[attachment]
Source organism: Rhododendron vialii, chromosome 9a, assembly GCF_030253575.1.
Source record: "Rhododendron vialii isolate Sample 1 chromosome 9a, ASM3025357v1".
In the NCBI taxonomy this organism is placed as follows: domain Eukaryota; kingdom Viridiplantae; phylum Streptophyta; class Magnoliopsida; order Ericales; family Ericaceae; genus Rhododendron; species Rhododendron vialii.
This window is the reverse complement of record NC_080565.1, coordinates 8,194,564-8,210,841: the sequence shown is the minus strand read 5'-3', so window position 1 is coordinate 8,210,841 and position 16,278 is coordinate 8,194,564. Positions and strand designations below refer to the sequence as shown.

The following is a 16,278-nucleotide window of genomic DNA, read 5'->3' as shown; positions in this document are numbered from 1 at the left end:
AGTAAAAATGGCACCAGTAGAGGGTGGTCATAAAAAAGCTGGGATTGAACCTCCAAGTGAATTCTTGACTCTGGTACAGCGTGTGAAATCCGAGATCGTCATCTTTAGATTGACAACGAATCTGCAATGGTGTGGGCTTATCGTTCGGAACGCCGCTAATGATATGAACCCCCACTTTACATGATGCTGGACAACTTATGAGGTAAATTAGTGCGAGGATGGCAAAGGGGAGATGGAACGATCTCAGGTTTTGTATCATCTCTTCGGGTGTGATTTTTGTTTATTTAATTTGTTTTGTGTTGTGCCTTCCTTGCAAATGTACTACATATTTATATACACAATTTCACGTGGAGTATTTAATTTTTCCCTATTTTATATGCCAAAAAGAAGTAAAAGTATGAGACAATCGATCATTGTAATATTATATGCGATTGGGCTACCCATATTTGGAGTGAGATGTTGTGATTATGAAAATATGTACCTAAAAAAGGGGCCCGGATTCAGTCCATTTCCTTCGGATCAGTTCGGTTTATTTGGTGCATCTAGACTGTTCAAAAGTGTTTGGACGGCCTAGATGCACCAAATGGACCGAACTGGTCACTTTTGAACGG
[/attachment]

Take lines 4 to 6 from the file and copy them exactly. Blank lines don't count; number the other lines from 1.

This window is the reverse complement of record NC_080565.1, coordinates 8,194,564-8,210,841: the sequence shown is the minus strand read 5'-3', so window position 1 is coordinate 8,210,841 and position 16,278 is coordinate 8,194,564. Positions and strand designations below refer to the sequence as shown.

The following is a 16,278-nucleotide window of genomic DNA, read 5'->3' as shown; positions in this document are numbered from 1 at the left end:
AGTAAAAATGGCACCAGTAGAGGGTGGTCATAAAAAAGCTGGGATTGAACCTCCAAGTGAATTCTTGACTCTGGTACAGCGTGTGAAATCCGAGATCGTCATCTTTAGATTGACAACGAATCTGCAATGGTGTGGGCTTATCGTTCGGAACGCCGCTAATGATATGAACCCCCACTTTACATGATGCTGGACAACTTATGAGGTAAATTAGTGCGAGGATGGCAAAGGGGAGATGGAACGATCTCAGGTTTTGTATCATCTCTTCGGGTGTGATTTTTGTTTATTTAATTTGTTTTGTGTTGTGCCTTCCTTGCAAATGTACTACATATTTATATACACAATTTCACGTGGAGTATTTAATTTTTCCCTATTTTATATGCCAAAAAGAAGTAAAAGTATGAGACAATCGATCATTGTAATATTATATGCGATTGGGCTACCCATATTTGGAGTGAGATGTTGTGATTATGAAAATATGTACCTAAAAAAGGGGCCCGGATTCAGTCCATTTCCTTCGGATCAGTTCGGTTTATTTGGTGCATCTAGACTGTTCAAAAGTGTTTGGACGGCCTAGATGCACCAAATGGACCGAACTGGTCACTTTTGAACGG